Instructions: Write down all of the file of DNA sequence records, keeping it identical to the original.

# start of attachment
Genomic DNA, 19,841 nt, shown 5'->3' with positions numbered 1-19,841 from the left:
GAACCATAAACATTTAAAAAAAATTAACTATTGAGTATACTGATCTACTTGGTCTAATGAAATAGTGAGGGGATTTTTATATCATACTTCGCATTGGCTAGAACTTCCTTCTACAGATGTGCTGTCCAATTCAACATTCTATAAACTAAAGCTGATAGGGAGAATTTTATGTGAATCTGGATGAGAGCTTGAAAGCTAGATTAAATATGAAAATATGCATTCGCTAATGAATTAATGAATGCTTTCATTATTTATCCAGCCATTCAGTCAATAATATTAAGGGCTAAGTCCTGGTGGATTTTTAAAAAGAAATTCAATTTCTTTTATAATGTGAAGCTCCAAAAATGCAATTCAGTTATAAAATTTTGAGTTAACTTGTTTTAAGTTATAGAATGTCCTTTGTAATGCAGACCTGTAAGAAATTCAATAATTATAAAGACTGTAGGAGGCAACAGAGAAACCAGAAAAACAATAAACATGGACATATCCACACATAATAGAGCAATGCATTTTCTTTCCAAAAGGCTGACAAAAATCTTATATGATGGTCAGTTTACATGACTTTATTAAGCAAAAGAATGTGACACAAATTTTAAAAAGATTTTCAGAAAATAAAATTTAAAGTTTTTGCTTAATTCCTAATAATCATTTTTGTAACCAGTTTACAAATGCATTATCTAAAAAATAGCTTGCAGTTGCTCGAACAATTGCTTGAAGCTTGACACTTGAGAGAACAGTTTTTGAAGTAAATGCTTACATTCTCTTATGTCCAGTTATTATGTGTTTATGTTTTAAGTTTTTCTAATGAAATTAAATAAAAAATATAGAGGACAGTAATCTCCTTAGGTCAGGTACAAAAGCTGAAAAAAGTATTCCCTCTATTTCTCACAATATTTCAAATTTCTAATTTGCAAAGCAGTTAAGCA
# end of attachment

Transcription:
Genomic DNA, 19,841 nt, shown 5'->3' with positions numbered 1-19,841 from the left:
GAACCATAAACATTTAAAAAAAATTAACTATTGAGTATACTGATCTACTTGGTCTAATGAAATAGTGAGGGGATTTTTATATCATACTTCGCATTGGCTAGAACTTCCTTCTACAGATGTGCTGTCCAATTCAACATTCTATAAACTAAAGCTGATAGGGAGAATTTTATGTGAATCTGGATGAGAGCTTGAAAGCTAGATTAAATATGAAAATATGCATTCGCTAATGAATTAATGAATGCTTTCATTATTTATCCAGCCATTCAGTCAATAATATTAAGGGCTAAGTCCTGGTGGATTTTTAAAAAGAAATTCAATTTCTTTTATAATGTGAAGCTCCAAAAATGCAATTCAGTTATAAAATTTTGAGTTAACTTGTTTTAAGTTATAGAATGTCCTTTGTAATGCAGACCTGTAAGAAATTCAATAATTATAAAGACTGTAGGAGGCAACAGAGAAACCAGAAAAACAATAAACATGGACATATCCACACATAATAGAGCAATGCATTTTCTTTCCAAAAGGCTGACAAAAATCTTATATGATGGTCAGTTTACATGACTTTATTAAGCAAAAGAATGTGACACAAATTTTAAAAAGATTTTCAGAAAATAAAATTTAAAGTTTTTGCTTAATTCCTAATAATCATTTTTGTAACCAGTTTACAAATGCATTATCTAAAAAATAGCTTGCAGTTGCTCGAACAATTGCTTGAAGCTTGACACTTGAGAGAACAGTTTTTGAAGTAAATGCTTACATTCTCTTATGTCCAGTTATTATGTGTTTATGTTTTAAGTTTTTCTAATGAAATTAAATAAAAAATATAGAGGACAGTAATCTCCTTAGGTCAGGTACAAAAGCTGAAAAAAGTATTCCCTCTATTTCTCACAATATTTCAAATTTCTAATTTGCAAAGCAGTTAAGCA